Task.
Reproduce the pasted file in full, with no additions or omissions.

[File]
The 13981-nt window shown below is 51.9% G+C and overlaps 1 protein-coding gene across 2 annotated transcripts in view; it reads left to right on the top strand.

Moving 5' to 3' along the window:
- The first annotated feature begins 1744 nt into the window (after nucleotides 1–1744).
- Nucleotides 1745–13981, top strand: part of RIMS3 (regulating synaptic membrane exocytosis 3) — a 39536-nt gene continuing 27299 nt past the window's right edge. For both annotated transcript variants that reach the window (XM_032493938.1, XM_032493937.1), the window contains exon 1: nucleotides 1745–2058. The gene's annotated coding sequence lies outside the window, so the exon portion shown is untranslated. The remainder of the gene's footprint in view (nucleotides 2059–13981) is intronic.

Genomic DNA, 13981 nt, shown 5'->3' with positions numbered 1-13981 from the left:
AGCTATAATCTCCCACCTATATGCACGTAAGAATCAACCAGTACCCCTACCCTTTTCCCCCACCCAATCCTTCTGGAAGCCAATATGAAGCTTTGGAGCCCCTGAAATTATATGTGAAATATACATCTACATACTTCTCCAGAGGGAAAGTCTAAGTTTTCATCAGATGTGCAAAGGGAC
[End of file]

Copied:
The 13981-nt window shown below is 51.9% G+C and overlaps 1 protein-coding gene across 2 annotated transcripts in view; it reads left to right on the top strand.

Moving 5' to 3' along the window:
- The first annotated feature begins 1744 nt into the window (after nucleotides 1–1744).
- Nucleotides 1745–13981, top strand: part of RIMS3 (regulating synaptic membrane exocytosis 3) — a 39536-nt gene continuing 27299 nt past the window's right edge. For both annotated transcript variants that reach the window (XM_032493938.1, XM_032493937.1), the window contains exon 1: nucleotides 1745–2058. The gene's annotated coding sequence lies outside the window, so the exon portion shown is untranslated. The remainder of the gene's footprint in view (nucleotides 2059–13981) is intronic.

Genomic DNA, 13981 nt, shown 5'->3' with positions numbered 1-13981 from the left:
AGCTATAATCTCCCACCTATATGCACGTAAGAATCAACCAGTACCCCTACCCTTTTCCCCCACCCAATCCTTCTGGAAGCCAATATGAAGCTTTGGAGCCCCTGAAATTATATGTGAAATATACATCTACATACTTCTCCAGAGGGAAAGTCTAAGTTTTCATCAGATGTGCAAAGGGAC